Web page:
This event is co-sponsored by the University of Toronto’s Institute of Islamic Studies
The ongoing “freedom convoys” and the Russian invasion of Ukraine have led to a substantial flow of public Orientalism, as well as to the normalized and conspicuous use of the words “civilization” and “civilized” (with or without “the West” or “Western”). Drawing from this highly historicized present moment, this panel will gather scholars working at the intersection of Ancient, Early Medieval and Islamic History. Together, we will reflect on questions such as: What are the ancient roots of the notion of “civilization”? How does the reality of the period spanning from the so-called ‘Classical’ past to the early Islamic period disrupt this narrative? What can teachers of ancient to medieval and Islamic History contribute to shifting popular Eurocentric, Orientalist, and Islamophobic narratives? And how can scholars working at the intersection of Antiquity and Early Islam best contribute to public conversations about, and the prevention of, the rise of White supremacy, fascism, and ethno-nationalism?
Panelists and chair (in alphabetical order)
Adam Benkato is an Assistant Professor, and holder of the Bita Daryabari Presidential Chair in Iranian Studies, in the Department of Middle Eastern Languages and Cultures at the University of California, Berkeley. His research investigates a wide variety of textual and audio sources, ranging from late antique Iran and Central Asia to modern North Africa, through philological, sociolinguistic, and archive studies approaches.
Katherine Blouin is Associate Professor of ancient History at the University of Toronto/UTSC and a co-founder of Everyday Orientalism. Her work centres on socio-economic and environmental history, with a focus on ancient, and particularly Roman, Egypt, as well as on the ethics and (de)colonial entailments of Antiquity-related fields. She is the author of Le conflit judéo-alexandrin de 38-41 : l’identité juive à l’épreuve (Paris, 2005) and Triangular Landscapes: Environment, Society and the State in the Nile Delta under Roman Rule (Oxford, 2014), as well as the editor of the volume The Nile Delta: Histories from Antiquity to the Modern Period (Cambridge, forthcoming) and co-editor (with Ben Akrigg, forthcoming) of the Routledge Handbook of Classics and Potscolonial Theory (London). Her upcoming monograph is entitled Inventing Alexandria (New Haven). You can also read her here and here.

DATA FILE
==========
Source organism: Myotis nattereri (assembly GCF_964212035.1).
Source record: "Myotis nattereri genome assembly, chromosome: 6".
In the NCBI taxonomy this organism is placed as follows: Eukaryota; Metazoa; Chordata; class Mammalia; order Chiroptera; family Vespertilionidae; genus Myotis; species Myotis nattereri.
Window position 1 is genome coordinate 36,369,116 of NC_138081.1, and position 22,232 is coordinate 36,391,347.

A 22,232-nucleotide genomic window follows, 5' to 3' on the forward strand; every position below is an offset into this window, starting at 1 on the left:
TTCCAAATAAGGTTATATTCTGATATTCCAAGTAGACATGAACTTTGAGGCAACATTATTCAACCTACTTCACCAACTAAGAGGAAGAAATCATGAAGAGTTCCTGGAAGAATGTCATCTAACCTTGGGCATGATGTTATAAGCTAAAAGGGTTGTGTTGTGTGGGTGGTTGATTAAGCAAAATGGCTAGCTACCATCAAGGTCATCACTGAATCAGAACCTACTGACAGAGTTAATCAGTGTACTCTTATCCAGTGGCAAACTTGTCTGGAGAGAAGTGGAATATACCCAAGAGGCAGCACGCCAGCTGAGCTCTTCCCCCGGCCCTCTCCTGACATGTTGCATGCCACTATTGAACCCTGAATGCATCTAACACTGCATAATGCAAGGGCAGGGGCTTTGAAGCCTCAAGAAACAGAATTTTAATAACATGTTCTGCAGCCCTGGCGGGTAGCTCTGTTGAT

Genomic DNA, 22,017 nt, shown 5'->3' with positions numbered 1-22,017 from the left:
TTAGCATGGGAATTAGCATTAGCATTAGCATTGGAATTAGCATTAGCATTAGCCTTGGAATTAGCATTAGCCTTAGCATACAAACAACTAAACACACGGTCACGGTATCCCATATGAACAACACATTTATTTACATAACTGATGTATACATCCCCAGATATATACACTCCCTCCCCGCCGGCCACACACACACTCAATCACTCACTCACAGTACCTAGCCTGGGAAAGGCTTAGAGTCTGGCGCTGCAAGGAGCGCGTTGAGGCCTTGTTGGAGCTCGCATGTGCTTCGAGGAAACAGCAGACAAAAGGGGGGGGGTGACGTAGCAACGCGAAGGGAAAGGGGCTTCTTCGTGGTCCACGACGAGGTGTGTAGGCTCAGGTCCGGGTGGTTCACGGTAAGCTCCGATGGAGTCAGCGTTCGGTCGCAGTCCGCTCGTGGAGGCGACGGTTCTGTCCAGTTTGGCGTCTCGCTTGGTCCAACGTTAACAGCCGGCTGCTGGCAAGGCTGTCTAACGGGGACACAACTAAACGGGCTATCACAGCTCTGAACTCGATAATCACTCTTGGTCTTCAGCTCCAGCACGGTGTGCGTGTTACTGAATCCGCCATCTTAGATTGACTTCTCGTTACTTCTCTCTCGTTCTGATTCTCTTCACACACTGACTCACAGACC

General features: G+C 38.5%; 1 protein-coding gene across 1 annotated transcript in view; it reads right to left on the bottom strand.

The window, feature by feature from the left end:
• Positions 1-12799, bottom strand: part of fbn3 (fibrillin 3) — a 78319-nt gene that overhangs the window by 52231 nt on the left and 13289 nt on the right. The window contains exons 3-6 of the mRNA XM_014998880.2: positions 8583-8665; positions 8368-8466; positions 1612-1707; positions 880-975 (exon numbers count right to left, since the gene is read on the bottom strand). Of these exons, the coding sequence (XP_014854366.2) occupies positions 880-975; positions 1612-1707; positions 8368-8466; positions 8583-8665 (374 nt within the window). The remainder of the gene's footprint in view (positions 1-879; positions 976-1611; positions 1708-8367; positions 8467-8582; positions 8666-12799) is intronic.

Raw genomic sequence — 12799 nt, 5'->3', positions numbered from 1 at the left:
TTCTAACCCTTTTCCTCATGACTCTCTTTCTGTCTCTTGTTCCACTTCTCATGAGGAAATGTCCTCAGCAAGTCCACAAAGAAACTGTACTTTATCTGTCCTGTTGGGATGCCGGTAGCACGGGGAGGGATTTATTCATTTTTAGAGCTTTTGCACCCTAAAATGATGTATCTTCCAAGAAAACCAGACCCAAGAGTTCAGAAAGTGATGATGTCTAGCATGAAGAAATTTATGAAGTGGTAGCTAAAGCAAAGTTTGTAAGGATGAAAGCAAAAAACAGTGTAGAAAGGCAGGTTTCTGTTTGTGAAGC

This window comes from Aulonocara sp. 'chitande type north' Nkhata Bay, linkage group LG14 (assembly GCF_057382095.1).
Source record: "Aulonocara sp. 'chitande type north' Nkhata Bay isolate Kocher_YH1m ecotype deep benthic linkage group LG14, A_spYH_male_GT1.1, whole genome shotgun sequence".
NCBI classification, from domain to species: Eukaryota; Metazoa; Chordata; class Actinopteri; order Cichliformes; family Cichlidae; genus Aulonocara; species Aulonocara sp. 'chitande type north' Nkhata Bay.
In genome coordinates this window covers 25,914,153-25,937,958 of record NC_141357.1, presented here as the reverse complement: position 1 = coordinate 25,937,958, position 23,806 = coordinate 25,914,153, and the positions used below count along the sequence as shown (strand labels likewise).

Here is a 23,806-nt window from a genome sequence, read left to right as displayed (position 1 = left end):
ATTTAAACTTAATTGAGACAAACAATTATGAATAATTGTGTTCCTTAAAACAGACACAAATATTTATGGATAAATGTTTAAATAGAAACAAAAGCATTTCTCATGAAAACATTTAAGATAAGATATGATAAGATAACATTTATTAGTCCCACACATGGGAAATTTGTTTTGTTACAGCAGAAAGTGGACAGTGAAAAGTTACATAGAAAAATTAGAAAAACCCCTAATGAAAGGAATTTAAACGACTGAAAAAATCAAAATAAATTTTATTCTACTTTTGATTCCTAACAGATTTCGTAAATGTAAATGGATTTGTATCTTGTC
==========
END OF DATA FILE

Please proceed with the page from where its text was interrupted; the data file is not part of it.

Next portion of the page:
Suzanne Conklin Akbari is professor of medieval studies at the Institute for Advanced Study in Princeton, New Jersey. Her books are on optics and allegory (Seeing Through the Veil) and European views of Islam and the Orient (Idols in the East), and she’s also edited volumes on travel literature, Mediterranean Studies, and somatic histories, plus the Open Access collections How We Write and How We Read. Her most recent book is The Oxford Handbook of Chaucer (2020), co-edited with James Simpson. Akbari is involved with two global medieval studies projects, “The Book and the Silk Roads” and “Practices of Commentary,” and co-curated the recent exhibition at the Aga Khan Museum, “Hidden Stories: Books Along the Silk Roads.” She co-hosts a literature podcast called “The Spouter-Inn; or, A Conversation with Great Books.”